• Warrant Officer Junior Grade Warren E. Beckwith, 30 November 1950, near Kunu-ri, Korea (GO 328-51) [3]
  • Sergeant Leonard F. Johnson, 30 November 1950, in the vicinity of Kunu-ri, Korea (GO 124-51) [4]
  • Private First Class Paul A. Kearney, 30 November 1950, in the vicinity of Kunu-ri, Korea (GO 173-51) [5]
  • Sergeant First Class Stanley A. Brown, 12 February 1951, near Saemal, Korea (GO112-51) [6]
  • Colonel Thomas E. Deshazo, 24 May 1951, near Choltul, Korea (GO 139-51) [7]

In 1955, the 15th and 37th FA Bns were converted from 105mm towed units to 105mm self-propelled. In 1957, the DIVARTY reorganized as part of the Army's conversion to the Pentomic organization. The new DIVARTY consisted of a headquarters, a single 105mm howitzer battalion with five batteries, and a composite general support battalion, with two 155mm howitzer batteries of six guns, a four gun battery of 8-in howitzers, and a Honest John rocket battery with 2 launchers. In 1960, the DIVARTY reorganized into five composite battalions, each with a battery of 155mm howitzers and a battery of 105mm howitzers. Each battalioni was designed to provide direct support to one of the division's five infantry battle groups. Two of the battalions (6th How Bn, 37th Arty and 5th How Bn, 38th Arty) were equipped with self-propelled howitzers, while the other three battalions fielded towed howitzers. An composite general support battalion consisted of 8-in howitzers and Honest John rockets.

On 14 June 1958 the unit was reorganized and redesignated as Headquarters and Headquarters Battery, 2d Infantry Division Artillery.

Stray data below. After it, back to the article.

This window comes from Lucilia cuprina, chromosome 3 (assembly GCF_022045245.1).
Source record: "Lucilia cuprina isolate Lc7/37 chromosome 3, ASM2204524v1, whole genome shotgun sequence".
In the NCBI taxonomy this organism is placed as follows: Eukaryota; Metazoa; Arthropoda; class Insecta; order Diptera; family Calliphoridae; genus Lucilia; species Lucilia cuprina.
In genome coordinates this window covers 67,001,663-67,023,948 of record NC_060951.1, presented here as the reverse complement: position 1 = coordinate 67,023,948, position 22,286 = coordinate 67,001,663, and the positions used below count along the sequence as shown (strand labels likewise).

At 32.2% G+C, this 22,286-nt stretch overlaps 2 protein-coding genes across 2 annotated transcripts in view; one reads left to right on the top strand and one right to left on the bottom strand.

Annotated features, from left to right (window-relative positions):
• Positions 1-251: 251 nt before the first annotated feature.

In 1965 the colors of the 2d Infantry Division Artillery left Fort Benning, Georgia, and went to Korea, where they were used to reflag the 1st Cavalry Division.

Post Cold WarEdit

In September 2005, the Division Artillery moved from Camp Stanley to Camp Casey, and began reorganization as a provisional 2nd Fires Brigade as part of the Army's transformation to modularity. On 30 November 2006, the 2nd Infantry Division Artillery was inactivated, and its personnel and equipment assets used to activated the 210th Fires Brigade.

The 2nd Infantry Division Artillery was reactivated at Joint Base Lewis-McChord, Washington, on 25 September 2014 to provide training oversight and professional development to the two cannon battalions at JBLM and to two cannon battalions in Alaska.[8]

Lineage & HonorsEdit

LineageEdit

  • Constituted 21 September 1917 in the Regular Army as Headquarters, 2d Field Artillery Brigade
  • Partially organized in October 1917 at Governors Island, New York, and assigned to the 2d Division (later redesignated as the 2d Infantry Division); organization completed 1 January 1918 in France
  • Disbanded 7 October 1939 at Fort Sam Houston, Texas
  • Reconstituted 10 September 1940 in the Regular Army as Headquarters and Headquarters Battery, 2d Division Artillery
  • Activated 1 October 1940 at Fort Sam Houston, Texas
  • Reorganized and redesignated 14 June 1958 as Headquarters and Headquarters Battery, 2d Infantry Division Artillery
  • Inactivated 30 November 2006 in Korea
  • Activated 25 September 2014 at Joint Base Lewis-McChord, Washington

Campaign Participation CreditEdit

World War I: Aisne; Aisne-Marne; St. Mihiel; Meuse-Argonne; Ile de France 1918; Lorraine 1918

World War II: Normandy; Northern France; Rhineland; Ardennes-Alsace; Central Europe

Korean War: UN Defensive; UN Offensive; CCF Intervention; First UN Counteroffensive; CCF Spring Offensive; UN Summer-Fall Offensive; Second Korean Winter; Korea, Summer-Fall 1952; Third Korean Winter; Korea, Summer 1953

DecorationsEdit

  • Presidential Unit Citation (Army) for HONGCHON
  • French Croix de Guerre with Palm, World War I for AISNE-MARNE
  • French Croix de Guerre with Palm, World War I for MEUSE-ARGONNE
  • French Croix de Guerre, World War I, Fourragere
  • Belgian Fourragere 1940
  • Cited in the Order of the Day of the Belgian Army for action in the ARDENNES
  • Cited in the Order of the Day of the Belgian Army for action at ELSENBORN CREST
  • Republic of Korea Presidential Unit Citation for NAKTONG RIVER LINE
  • Republic of Korea Presidential Unit Citation for KOREA

HeraldryEdit

No Heraldic Items Authorized [9]

See alsoEdit

ReferencesEdit

External linksEdit

This page uses Creative Commons Licensed content from Wikipedia (view authors).
Community content is available under CC-BY-SA unless otherwise noted.